Material usesThere are no material uses listed for Lactuca indica.
Although we have seen no specific reports for this species, most if not all members of the genus have a milky sap that contains the substance 'lactucarium' and can probably be used as the report below details[K].
The whole plant is rich in a milky sap that flows freely from any wounds. This hardens and dries when in contact with the air. The sap contains 'lactucarium', which is used in medicine for its anodyne, antispasmodic, digestive, diuretic, hypnotic, narcotic and sedative properties. Lactucarium has the effects of a feeble opium, but without its tendency to cause digestive upsets, nor is it addictive. It is taken internally in the treatment of insomnia, anxiety, neuroses, hyperactivity in children, dry coughs, whooping cough, rheumatic pain etc. Concentrations of lactucarium are low in young plants and most concentrated when the plant comes into flower. It is collected commercially by cutting the heads of the plants and scraping the juice into china vessels several times a day until the plant is exhausted. An infusion of the fresh or dried flowering plant can also be used. The plant should be used with caution, and never without the supervision of a skilled practitioner. Even normal doses can cause drowsiness whilst excess causes restlessness and overdoses can cause death through cardiac paralysis. Some physicians believe that any effects of this medicine are caused by the mind of the patient rather than by the medicine.The sap has also been applied externally in the treatment of warts.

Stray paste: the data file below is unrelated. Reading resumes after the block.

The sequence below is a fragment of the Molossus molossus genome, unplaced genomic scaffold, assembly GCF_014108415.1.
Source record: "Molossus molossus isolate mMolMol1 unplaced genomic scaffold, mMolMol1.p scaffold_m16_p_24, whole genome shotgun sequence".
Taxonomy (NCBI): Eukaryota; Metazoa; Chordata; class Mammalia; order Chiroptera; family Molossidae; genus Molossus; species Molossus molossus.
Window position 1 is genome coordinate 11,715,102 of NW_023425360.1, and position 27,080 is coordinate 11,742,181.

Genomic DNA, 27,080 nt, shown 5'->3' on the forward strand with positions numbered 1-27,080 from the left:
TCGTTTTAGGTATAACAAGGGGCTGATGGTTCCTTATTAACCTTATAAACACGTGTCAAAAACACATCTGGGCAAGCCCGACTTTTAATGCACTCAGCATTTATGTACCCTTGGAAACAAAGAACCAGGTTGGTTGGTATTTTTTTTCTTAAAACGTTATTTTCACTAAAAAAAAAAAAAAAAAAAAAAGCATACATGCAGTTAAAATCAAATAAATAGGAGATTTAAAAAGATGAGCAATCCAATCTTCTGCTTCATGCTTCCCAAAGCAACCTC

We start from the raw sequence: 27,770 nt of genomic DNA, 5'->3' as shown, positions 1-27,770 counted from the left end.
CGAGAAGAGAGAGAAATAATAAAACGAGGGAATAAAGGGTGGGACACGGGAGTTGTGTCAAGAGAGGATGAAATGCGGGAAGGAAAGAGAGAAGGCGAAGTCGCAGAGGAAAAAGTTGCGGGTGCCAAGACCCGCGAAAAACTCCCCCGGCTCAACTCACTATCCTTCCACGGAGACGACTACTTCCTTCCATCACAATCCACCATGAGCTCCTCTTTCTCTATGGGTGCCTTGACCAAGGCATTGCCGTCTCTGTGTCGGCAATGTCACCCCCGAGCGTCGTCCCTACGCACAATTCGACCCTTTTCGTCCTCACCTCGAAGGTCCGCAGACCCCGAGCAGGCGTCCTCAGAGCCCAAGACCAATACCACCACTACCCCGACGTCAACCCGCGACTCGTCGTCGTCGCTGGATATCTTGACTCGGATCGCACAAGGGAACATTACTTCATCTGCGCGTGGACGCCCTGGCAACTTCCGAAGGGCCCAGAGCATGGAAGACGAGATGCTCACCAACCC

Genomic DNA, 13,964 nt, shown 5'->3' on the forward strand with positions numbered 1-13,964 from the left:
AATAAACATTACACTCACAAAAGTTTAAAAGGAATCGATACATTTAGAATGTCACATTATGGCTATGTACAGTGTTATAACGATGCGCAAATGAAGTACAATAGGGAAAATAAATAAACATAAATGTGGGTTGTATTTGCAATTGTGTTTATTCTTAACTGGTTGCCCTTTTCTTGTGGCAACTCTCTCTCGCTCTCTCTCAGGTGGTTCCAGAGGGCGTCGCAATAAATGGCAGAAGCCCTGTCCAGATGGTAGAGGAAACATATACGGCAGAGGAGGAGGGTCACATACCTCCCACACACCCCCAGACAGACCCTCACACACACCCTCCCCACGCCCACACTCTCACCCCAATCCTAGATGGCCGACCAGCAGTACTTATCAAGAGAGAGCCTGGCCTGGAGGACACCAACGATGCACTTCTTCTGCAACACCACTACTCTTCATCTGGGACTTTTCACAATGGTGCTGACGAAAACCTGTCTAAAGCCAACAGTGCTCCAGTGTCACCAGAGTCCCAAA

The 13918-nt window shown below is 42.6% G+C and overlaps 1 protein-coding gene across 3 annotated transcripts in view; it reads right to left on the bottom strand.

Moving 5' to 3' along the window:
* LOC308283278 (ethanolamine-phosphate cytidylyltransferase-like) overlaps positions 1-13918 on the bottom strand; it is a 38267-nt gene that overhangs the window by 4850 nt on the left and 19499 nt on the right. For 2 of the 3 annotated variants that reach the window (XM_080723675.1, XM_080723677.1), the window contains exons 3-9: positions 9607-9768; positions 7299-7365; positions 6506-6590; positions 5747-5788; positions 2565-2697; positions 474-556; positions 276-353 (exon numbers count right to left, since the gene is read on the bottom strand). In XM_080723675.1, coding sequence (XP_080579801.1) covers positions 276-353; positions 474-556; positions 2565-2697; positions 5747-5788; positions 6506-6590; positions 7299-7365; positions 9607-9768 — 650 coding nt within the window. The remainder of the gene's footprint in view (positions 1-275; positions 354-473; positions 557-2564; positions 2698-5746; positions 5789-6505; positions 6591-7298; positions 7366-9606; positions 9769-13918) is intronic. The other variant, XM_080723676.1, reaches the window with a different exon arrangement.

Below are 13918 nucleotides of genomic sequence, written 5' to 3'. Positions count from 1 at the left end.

Division in spring. Make sure each piece of root has a leaf bud.Root cuttings in late winter.
Practical Plants is currently lacking information on propagation instructions of Lactuca indica. Help us fill in the blanks! Edit this page to add your knowledge.
We do not know how hardy this plant will be in Britain, though it can be grown here as an annual. It takes about 60 days from seed sowing until the first leaves are harvested.This species is sometimes cultivated for its edible leaves in Asia. It originated in China but is now cultivated in many parts of S.E. Asia.
Problems, pests & diseases
Associations & Interactions
There are no interactions listed for Lactuca indica. Do you know of an interaction that should be listed here? to add it.
Polycultures & Guilds
There are no polycultures listed which include Lactuca indica.
This table shows all the data stored for this plant.
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